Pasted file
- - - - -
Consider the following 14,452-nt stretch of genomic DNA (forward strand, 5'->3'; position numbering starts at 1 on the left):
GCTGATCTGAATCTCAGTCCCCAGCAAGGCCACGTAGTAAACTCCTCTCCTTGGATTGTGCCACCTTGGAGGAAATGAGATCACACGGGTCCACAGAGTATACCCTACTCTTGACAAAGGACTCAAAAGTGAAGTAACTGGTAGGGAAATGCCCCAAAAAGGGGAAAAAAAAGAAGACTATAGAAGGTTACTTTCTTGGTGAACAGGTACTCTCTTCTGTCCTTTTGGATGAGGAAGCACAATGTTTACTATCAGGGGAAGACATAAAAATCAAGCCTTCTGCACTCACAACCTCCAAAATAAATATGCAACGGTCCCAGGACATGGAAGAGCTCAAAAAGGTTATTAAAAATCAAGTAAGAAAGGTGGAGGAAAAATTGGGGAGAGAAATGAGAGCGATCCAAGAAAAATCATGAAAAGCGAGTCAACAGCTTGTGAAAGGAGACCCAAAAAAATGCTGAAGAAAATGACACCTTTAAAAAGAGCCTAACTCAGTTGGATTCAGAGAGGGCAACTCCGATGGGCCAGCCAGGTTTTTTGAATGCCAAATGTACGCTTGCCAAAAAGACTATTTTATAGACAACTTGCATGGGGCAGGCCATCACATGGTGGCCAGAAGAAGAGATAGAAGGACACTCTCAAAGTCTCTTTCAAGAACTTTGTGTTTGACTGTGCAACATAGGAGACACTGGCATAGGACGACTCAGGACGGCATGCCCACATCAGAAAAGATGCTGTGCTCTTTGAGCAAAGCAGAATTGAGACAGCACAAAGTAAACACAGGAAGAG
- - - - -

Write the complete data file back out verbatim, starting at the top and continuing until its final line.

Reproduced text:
Consider the following 14,452-nt stretch of genomic DNA (forward strand, 5'->3'; position numbering starts at 1 on the left):
GCTGATCTGAATCTCAGTCCCCAGCAAGGCCACGTAGTAAACTCCTCTCCTTGGATTGTGCCACCTTGGAGGAAATGAGATCACACGGGTCCACAGAGTATACCCTACTCTTGACAAAGGACTCAAAAGTGAAGTAACTGGTAGGGAAATGCCCCAAAAAGGGGAAAAAAAAGAAGACTATAGAAGGTTACTTTCTTGGTGAACAGGTACTCTCTTCTGTCCTTTTGGATGAGGAAGCACAATGTTTACTATCAGGGGAAGACATAAAAATCAAGCCTTCTGCACTCACAACCTCCAAAATAAATATGCAACGGTCCCAGGACATGGAAGAGCTCAAAAAGGTTATTAAAAATCAAGTAAGAAAGGTGGAGGAAAAATTGGGGAGAGAAATGAGAGCGATCCAAGAAAAATCATGAAAAGCGAGTCAACAGCTTGTGAAAGGAGACCCAAAAAAATGCTGAAGAAAATGACACCTTTAAAAAGAGCCTAACTCAGTTGGATTCAGAGAGGGCAACTCCGATGGGCCAGCCAGGTTTTTTGAATGCCAAATGTACGCTTGCCAAAAAGACTATTTTATAGACAACTTGCATGGGGCAGGCCATCACATGGTGGCCAGAAGAAGAGATAGAAGGACACTCTCAAAGTCTCTTTCAAGAACTTTGTGTTTGACTGTGCAACATAGGAGACACTGGCATAGGACGACTCAGGACGGCATGCCCACATCAGAAAAGATGCTGTGCTCTTTGAGCAAAGCAGAATTGAGACAGCACAAAGTAAACACAGGAAGAG